The future of the Riverside Swim Club could be decided as soon as next month. On Aug. 20, the 500 families that make up the private club will vote whether to move ahead with what is expected to be a costly renovation of the facility, built in 1962.
Prior to that vote, however, club officials will try to rally support and educate members on the issues and what’s needed to fix them. That effort kicks off on Tuesday, July 23 at a member information session scheduled for 7 p.m. at Riverside Township Hall, 27 Riverside Road.
It’ll be at next week’s meeting that members learn the scope of the proposed renovation, the estimated cost and options for financing the improvements.
“Our current motivation is that we want to see the pool exist for generations to come,” said Riverside Swim Club President Adrian Mendoza. “We want them to have a pool that’s in usable, enjoyable and safe condition.”
Club officials are keeping the actual plans and cost estimates under wraps until the big reveal on July 23. What they would really like is for club members to attend and be involved in the Aug. 20 vote.
According to the club’s bylaws, 51 percent of the entire membership — not just those voting — need to vote affirmatively for the renovation. If that doesn’t happen, the club’s future will be on thin ice.
“If [the renovation plan] is not supported, we would reassess where we stood, where the concerns are and figure out if they can be addressed and how,” said Mendoza.
It’s unclear how the entire membership feels about the plan, but a survey conducted by the club in 2012 revealed widespread support for the idea of renovating the pool — by the 250 or so members who responded to the survey.
According to a summary of the survey on the club’s website, 90 percent of the respondents felt the pool was in need of repair, and 96 percent of respondents felt the swim club was important to the community.
But club members in the past have been wary of undertaking costly renovations to the pool and its buildings, which were built on land once owned by the Burlington Northern-Santa Fe Railroad. A coal storage yard and roundhouse once stood on the land, making any earth-moving operation subject to possible environmental remediation.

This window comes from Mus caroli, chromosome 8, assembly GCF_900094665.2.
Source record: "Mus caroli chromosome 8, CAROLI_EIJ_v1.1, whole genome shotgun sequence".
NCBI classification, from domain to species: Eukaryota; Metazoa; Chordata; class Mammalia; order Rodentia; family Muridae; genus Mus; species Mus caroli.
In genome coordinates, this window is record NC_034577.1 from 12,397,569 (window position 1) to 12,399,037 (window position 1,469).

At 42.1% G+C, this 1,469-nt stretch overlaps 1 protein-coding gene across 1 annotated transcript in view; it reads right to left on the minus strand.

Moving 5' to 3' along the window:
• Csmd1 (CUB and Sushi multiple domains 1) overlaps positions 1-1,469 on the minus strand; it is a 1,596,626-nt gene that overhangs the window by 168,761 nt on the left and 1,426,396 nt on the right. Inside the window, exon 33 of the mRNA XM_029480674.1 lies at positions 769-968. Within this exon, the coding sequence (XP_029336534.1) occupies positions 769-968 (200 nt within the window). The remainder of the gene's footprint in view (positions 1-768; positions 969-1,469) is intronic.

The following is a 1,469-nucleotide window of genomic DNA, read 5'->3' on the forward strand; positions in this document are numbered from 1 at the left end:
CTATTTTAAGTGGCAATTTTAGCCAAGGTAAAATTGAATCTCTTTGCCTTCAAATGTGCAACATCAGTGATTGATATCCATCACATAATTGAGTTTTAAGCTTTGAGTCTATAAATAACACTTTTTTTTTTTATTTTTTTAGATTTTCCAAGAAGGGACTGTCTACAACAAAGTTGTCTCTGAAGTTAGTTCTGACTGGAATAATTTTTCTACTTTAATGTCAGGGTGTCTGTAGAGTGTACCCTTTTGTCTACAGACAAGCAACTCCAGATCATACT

In 2005, the club commissioned a condition study and environmental site evaluation. The reports were generated in preparation for renovation at that time, but the general economy and a reluctance by club members to take on the expense stalled the plan.
“I think the reluctance back then was a premature assessment of member willingness to do it,” said Mendoza. There were figures thrown about that predisposed people to say they didn’t want to do it.”
While exact cost estimates are not known — club members reportedly will be provided with a range of options on July 23 — they are expected to be in line with past figures.
The 2005 condition study, which was released to the membership in early 2006, enumerated a host of structural and code issues with the pool and its facilities. Those conditions haven’t changed much and in some cases have gotten worse.
The club’s fall 2012 newsletter stated that the pool (there are actually two pools connected by a series of pipes), which holds 226,650 gallons of water, had to be refilled more than eight times that summer because of leaks. In 2002, the pool had to be refilled six times.
“Our pool is 50 years old and extreme leakage proves the structure is failing,” the newsletter stated.
It’s the urgency of the situation that has changed the minds of the club leadership to avoid more delays in addressing the situation
“What has changed is the realization by the current board that we owe the membership the opportunity to make a decision of how to proceed with the future of the pool,” Mendoza said.
Should the membership vote to move ahead with the renovation, work would begin after the 2014 swim season and be complete by the start of the swim season in May 2015.
For the next month, club leaders will be reaching out to the membership to get them to be involved in the August vote and then attract new members, who will help spread the overall burden.
“Our belief is that a renovation would generate a lot more interest in the pool, push the numbers up and take the burden off existing members,” Mendoza said.